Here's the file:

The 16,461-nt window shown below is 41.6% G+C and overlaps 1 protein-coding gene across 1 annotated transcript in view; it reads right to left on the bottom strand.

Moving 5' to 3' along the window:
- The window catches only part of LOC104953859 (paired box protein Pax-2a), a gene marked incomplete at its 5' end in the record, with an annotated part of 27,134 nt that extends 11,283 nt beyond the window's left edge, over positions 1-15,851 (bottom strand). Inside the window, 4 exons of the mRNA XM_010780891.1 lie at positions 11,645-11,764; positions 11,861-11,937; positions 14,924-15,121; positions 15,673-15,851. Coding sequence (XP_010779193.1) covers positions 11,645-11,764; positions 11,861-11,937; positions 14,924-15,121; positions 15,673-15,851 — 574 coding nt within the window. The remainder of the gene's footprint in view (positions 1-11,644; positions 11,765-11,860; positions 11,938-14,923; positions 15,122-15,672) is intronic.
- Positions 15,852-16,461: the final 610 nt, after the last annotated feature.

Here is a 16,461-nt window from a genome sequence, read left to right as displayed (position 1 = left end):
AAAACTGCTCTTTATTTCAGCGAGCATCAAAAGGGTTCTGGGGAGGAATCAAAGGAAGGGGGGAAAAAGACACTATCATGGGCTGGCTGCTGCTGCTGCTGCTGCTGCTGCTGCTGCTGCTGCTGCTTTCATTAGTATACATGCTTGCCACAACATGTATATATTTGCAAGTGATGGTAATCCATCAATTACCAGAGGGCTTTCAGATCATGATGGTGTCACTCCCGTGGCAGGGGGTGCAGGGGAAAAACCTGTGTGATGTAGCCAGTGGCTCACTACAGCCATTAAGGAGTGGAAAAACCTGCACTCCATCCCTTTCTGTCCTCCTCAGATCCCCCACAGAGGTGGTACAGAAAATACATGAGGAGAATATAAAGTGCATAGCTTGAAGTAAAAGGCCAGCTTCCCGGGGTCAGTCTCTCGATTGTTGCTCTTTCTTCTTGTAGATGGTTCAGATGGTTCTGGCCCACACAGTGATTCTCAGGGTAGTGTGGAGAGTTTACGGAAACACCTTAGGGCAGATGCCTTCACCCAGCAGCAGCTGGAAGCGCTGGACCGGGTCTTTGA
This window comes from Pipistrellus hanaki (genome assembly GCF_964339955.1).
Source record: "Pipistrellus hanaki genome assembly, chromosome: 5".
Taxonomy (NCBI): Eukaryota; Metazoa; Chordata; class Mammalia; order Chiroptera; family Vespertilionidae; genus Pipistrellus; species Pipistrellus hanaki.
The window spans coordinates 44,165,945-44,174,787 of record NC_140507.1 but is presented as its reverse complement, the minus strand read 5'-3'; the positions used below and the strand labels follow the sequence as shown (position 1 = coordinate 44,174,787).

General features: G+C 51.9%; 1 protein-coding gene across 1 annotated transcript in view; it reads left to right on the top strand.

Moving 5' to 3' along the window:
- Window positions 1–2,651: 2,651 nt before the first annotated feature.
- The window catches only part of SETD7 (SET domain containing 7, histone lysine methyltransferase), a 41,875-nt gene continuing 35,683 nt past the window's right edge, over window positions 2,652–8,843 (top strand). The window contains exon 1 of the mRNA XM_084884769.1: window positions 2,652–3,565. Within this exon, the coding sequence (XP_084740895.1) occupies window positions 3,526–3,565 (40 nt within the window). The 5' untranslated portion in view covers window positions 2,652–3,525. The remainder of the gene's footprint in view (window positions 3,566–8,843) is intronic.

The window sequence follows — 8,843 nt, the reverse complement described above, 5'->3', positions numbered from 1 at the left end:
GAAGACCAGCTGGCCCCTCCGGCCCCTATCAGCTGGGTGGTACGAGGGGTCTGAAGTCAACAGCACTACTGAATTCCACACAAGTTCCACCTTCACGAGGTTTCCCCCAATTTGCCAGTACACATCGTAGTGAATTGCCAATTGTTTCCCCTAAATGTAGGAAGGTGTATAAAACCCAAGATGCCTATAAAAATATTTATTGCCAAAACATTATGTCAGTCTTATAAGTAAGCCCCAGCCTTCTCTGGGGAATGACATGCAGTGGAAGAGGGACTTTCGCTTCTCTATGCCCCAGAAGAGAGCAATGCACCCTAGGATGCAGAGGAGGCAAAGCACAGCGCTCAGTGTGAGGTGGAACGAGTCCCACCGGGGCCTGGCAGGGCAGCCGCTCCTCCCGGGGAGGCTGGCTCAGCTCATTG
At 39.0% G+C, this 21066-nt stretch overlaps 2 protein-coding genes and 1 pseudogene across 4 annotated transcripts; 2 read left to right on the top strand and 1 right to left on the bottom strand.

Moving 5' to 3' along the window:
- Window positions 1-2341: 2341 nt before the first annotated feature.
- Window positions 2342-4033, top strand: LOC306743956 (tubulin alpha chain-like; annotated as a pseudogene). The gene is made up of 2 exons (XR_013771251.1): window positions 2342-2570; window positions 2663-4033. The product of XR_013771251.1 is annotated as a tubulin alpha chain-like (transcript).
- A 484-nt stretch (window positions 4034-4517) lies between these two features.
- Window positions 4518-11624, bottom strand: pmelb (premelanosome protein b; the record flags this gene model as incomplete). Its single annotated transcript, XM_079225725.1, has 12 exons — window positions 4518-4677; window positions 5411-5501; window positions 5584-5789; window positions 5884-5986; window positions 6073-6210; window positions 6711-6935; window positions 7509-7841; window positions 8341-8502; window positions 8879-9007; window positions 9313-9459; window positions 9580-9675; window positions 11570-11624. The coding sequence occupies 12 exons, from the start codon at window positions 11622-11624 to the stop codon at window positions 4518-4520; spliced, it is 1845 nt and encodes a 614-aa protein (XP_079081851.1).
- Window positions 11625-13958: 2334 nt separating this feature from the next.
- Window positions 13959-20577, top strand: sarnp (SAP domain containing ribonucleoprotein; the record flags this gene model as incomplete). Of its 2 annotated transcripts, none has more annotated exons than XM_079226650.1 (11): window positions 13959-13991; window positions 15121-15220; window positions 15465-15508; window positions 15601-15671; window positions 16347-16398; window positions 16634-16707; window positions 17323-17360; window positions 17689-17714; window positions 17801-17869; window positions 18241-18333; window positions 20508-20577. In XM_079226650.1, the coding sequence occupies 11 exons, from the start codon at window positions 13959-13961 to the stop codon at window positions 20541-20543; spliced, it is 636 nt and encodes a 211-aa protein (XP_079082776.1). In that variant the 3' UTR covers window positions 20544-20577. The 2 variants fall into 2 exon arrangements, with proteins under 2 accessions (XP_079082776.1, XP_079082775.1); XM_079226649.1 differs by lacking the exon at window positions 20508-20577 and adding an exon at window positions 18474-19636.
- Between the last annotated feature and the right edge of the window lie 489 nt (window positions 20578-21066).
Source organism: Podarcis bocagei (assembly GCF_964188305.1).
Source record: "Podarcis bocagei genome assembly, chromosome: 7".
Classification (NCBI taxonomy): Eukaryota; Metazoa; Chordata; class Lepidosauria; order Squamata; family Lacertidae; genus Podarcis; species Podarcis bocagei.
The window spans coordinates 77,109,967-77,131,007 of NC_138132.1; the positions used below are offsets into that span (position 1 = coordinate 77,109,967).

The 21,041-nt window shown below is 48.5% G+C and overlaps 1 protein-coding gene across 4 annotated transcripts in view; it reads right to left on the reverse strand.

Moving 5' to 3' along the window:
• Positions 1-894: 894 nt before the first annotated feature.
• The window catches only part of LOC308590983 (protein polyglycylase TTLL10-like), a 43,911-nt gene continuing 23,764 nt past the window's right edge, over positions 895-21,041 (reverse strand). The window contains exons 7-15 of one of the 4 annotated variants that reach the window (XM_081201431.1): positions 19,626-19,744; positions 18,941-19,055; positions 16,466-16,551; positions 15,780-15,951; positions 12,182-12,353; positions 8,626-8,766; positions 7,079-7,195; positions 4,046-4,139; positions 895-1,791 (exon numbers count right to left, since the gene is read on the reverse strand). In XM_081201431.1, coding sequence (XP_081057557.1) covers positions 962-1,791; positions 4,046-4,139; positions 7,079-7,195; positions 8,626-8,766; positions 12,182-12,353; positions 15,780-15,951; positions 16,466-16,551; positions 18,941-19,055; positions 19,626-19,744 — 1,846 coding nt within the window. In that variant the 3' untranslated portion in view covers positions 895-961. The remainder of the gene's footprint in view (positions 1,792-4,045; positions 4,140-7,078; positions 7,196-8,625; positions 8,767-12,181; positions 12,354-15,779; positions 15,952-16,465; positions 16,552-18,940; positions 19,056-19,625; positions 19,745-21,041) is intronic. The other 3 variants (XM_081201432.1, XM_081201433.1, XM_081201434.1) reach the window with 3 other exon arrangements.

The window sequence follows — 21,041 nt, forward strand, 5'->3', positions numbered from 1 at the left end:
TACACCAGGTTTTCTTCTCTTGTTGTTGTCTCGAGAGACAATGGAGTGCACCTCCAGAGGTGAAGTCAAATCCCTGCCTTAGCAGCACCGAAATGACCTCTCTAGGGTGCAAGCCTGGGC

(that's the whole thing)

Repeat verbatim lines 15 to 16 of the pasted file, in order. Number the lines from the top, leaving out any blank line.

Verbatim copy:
The window sequence follows — 8,843 nt, the reverse complement described above, 5'->3', positions numbered from 1 at the left end:
GAAGACCAGCTGGCCCCTCCGGCCCCTATCAGCTGGGTGGTACGAGGGGTCTGAAGTCAACAGCACTACTGAATTCCACACAAGTTCCACCTTCACGAGGTTTCCCCCAATTTGCCAGTACACATCGTAGTGAATTGCCAATTGTTTCCCCTAAATGTAGGAAGGTGTATAAAACCCAAGATGCCTATAAAAATATTTATTGCCAAAACATTATGTCAGTCTTATAAGTAAGCCCCAGCCTTCTCTGGGGAATGACATGCAGTGGAAGAGGGACTTTCGCTTCTCTATGCCCCAGAAGAGAGCAATGCACCCTAGGATGCAGAGGAGGCAAAGCACAGCGCTCAGTGTGAGGTGGAACGAGTCCCACCGGGGCCTGGCAGGGCAGCCGCTCCTCCCGGGGAGGCTGGCTCAGCTCATTG